A head to head clash between two challengers for the Scudetto in Napoli and Milan took place at the Stadio Diego Armando Maradona on Sunday, and it was the away side who got three huge points.
Stefano Pioli had not beaten Luciano Spalletti in 11 previous attempts and was looking forward to the tactical tussle, and perhaps rather fittingly it was just one moment of composure from Olivier Giroud that was enough to settle the game. Below is a tactical analysis…
The main piece of Napoli’s system are the functioning of the double pivot. Used by Spalletti to build up play using various combinations and maneuvers, the double pivot was and is crucial and they use a sequence of movements in the different phases.
When the ball is closer to the goalkeeper and the build up is starting, the double pivot stay closer to each other to resist a pressing attempt from the opposition.
Once they reach the middle third, the horizontal pivot becomes vertical and one of the players – in the example below it is Lobotka – occupies space between the lines to open up passing triangles on the wings or in the centre.
One such movement resulted in Napoli having a passing hexagon and progressing play.
To counter this, Milan – although down as a 4-2-3-1 on paper – played a 4-3-3 hence using a man-to-man marking system with Kessie and Bennacer tightly marking Ruiz and Lobotka while Tonali marked Zielinski.
Milan identified the danger man as Lobotka, thus pressing him more tightly than they did other players.
Milan in attack played a 2-1-4-3 formation or a 3-4-3 with Tonali trying to form a passing triangle with the centre-back pairing.
Napoli pressed high but to stretch this Milan had their CB’s split wide and Tonali came short with Maignan pushing up. This allowed Milan to push their full-backs, especially Theo Hernandez.
Napoli were often forming passing triangles/diamonds in the half spaces and to counter this, Pioli would cause an overload by plugging the sides.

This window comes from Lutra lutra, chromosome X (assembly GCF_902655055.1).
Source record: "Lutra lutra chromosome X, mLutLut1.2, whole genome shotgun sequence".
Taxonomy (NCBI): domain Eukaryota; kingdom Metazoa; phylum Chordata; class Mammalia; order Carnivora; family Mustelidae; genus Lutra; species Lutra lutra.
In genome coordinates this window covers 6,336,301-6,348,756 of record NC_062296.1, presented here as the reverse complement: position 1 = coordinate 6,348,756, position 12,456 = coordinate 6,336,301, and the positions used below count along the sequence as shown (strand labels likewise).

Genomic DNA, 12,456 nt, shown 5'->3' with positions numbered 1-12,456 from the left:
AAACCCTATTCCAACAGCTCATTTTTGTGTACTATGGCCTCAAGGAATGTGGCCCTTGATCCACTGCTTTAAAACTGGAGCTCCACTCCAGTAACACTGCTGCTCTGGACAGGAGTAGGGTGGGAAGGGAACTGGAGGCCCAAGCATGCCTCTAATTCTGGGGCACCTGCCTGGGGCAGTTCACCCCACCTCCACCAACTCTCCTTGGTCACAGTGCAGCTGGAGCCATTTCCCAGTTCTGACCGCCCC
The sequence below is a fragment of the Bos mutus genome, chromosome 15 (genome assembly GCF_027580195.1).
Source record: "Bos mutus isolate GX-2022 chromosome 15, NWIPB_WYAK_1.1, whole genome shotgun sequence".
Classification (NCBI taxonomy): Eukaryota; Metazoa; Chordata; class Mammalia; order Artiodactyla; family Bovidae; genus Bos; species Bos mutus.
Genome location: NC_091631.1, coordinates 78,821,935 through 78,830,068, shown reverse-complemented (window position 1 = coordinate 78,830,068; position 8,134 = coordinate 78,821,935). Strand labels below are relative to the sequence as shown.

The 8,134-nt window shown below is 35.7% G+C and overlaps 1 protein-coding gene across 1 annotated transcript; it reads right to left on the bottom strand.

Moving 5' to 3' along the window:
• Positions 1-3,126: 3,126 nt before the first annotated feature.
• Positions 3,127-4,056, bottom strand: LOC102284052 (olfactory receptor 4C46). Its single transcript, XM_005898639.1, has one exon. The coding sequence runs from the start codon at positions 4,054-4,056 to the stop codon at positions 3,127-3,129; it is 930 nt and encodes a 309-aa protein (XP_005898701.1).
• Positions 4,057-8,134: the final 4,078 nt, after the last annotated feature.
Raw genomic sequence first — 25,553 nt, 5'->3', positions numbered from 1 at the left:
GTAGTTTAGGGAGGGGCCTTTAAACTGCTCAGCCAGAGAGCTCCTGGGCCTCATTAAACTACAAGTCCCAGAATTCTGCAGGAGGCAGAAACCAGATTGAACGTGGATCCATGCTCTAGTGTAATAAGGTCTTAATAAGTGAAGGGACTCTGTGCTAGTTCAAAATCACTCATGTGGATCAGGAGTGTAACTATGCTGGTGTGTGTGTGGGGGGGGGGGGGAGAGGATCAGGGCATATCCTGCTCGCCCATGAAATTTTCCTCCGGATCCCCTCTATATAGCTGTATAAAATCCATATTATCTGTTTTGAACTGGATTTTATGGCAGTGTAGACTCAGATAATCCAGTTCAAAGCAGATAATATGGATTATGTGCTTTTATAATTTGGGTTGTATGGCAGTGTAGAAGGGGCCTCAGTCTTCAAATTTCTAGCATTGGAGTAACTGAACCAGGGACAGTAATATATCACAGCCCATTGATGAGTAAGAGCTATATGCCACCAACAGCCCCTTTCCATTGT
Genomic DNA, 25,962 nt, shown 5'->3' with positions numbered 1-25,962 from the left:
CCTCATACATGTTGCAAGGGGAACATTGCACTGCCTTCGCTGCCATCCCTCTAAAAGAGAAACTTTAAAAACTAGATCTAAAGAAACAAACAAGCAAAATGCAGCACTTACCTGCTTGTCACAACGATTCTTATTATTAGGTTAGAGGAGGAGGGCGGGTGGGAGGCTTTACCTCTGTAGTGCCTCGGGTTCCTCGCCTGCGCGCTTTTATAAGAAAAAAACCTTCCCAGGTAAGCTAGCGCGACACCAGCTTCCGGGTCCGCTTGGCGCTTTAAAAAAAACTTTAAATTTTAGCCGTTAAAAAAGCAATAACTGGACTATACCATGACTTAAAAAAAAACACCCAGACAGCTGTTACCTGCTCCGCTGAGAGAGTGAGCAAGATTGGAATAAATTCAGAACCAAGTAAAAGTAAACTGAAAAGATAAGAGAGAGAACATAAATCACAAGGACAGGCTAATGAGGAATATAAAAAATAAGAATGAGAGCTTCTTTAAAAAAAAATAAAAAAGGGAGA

To break this man marking oriented press, Spaletti instructed Koulibaly to make forward runs. In the frame below we can see that Koulibaly was assigned to Giroud but once he crossed the middle third, Giroud did not follow him and this created a spare man for Napoli in the final third.
Milan played a very narrow game. Knowing that Napoli have scored only seven goals via headers and prefer to play more centrally, Milan blocked the passing lanes through the middle forcing Ospina to kick it long to Osimhen and Insigne cutting inside to create a 2v1 on Tonali.
With Osimhen not being provided any service, Milan’s centre-backs doubled down on the striker, not giving any opportunities.
Napoli meanwhile tried to create 2v1 situations on Milan’s full-backs with Di Lorenzo often underlapping Politano while Zielinski pulled Tonali or Kessie away.
With Kessie playing as a mezzala he would often pull wide creating underlapping situations for Theo Hernandez.
Once Milan scored the goal it opened up a lot of space between the Napoli lines as they went in search of a goal thus pushing higher up.
Napoli had a shot on target thanks to a clever run by Insigne as he dragged Calabria away and Messias was covering Mario Rui. This opened Milan’s right half-space with Bennacer not being in his usual double pivot position to cover these areas.
With Ounas, Elmas and Mertens brought on, the home side started playing more centrally and in the half spaces. Osimhen began to get more support from Mertens.
To pin Napoli’s high line back, Pioli brought Rebic on who kept pressing the centre-backs of Napoli and also stretching them with runs in behind. Once Ibrahimovic came on, Rebic shifted to the left and this meant Di Lorenzo had to stay back and defend, easing the pressure on Theo.
A game of speed
Who said pace doesn’t matter? The modern game has evolved so much and Milan’s new found jewel Kalulu can be seen matching his opponent Osimhen for speed. Milan’s intensity also has been amazing with them, covering 3km more than Napoli despite having played in midweek.
According to Understat, the xG for the game is as follows…
A metric used to measure pressing is PPDA (Passes Per Defensive Action). Napoli’s PPDA stood at 8.43 while Milan had a PPDA of 12.96. This could be due to Milan sitting back after the goal was scored. Milan tried to sit back and counter Napoli, having over 40 minutes to defend after taking the lead.
It was a first win for Pioli over Spalletti in a game very beautifully set up by two astute tacticians. Although it was a low goal-scoring affair, both teams pressed well and attacked, but the 35-year-old Giroud was the different on the big stage again.